Thursday, November 27, 2008

Russia: Oryol Jewish cemetery to be restored

The Federation of Jewish Communities of the CIS reports that the Jewish cemetery in Oryol, located in the vicinity of a gypsum mill, plans to restore the site, including , a high fence to deter vandalism occurring over the past few years.

The Oryol region is located in the southwestern part of European Russia, bordering the Kaluga, Tula, Bryansk, Kursk and Lipetsk regions. Oryol means eagle in Russian.

Semyon Livshitz, chair of the local Shalom Center Jewish community, said this cemetery was used for Jewish burials from 1836-1960. Now closed, it is a constant vandalism target, including the knocking over and damaging of gravestones and even digging up graves.

The ‘Shalom Center’ Jewish community of Oryol was established September 13, 1999. That same year, it became a member of the expanding Federation of Jewish Communities of Russia and remains a member of this comprehensive country-wide organization through to this day. Livshitz was elected as chair and remains its leader.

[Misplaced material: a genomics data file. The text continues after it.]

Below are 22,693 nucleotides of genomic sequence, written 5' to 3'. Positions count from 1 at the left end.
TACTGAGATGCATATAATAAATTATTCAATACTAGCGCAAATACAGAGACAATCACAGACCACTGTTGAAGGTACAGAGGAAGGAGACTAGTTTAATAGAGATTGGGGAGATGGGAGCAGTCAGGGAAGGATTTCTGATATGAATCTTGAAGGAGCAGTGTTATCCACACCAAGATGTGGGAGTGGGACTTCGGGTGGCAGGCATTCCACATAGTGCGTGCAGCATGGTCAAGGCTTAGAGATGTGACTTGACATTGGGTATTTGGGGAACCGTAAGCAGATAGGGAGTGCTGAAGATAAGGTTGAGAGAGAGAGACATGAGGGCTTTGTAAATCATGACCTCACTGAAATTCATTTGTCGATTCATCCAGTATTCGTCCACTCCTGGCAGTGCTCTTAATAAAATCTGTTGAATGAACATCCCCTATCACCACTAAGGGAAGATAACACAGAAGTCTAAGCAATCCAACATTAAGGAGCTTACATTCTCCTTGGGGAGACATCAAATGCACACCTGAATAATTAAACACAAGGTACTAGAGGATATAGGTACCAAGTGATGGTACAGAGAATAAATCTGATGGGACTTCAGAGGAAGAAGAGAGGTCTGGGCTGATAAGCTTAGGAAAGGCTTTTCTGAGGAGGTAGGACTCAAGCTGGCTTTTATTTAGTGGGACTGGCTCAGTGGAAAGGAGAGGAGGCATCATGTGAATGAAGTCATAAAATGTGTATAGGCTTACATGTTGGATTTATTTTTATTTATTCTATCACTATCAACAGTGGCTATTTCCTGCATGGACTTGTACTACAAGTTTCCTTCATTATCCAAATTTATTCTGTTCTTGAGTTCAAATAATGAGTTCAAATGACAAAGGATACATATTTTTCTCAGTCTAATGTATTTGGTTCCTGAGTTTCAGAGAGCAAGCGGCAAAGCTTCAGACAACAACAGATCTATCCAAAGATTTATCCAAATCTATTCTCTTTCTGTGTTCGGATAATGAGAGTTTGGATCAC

Funding for the restoration and preservation will come from the Federation of Jewish Communities in Russia.

From Wikipedia:

While there are no historical records, archaeological evidence proves that a fortress settlement existed between the Oka and Orlik Rivers as early as the 12th century, when the land was a part of the Grand Principality of Chernigov. The name of the fortress is unknown; it may not have been called Oryol at the time. In the 13th century the fortress became a part of the Zvenigorod district of the Karachev Principality. In the early 15th century, the territory was conquered by the Grand Duchy of Lithuania. The city was soon abandoned by its population, after being sacked either by Lithuanians or the Golden Horde. The territory then became a part of Muscovy in the 16th century.

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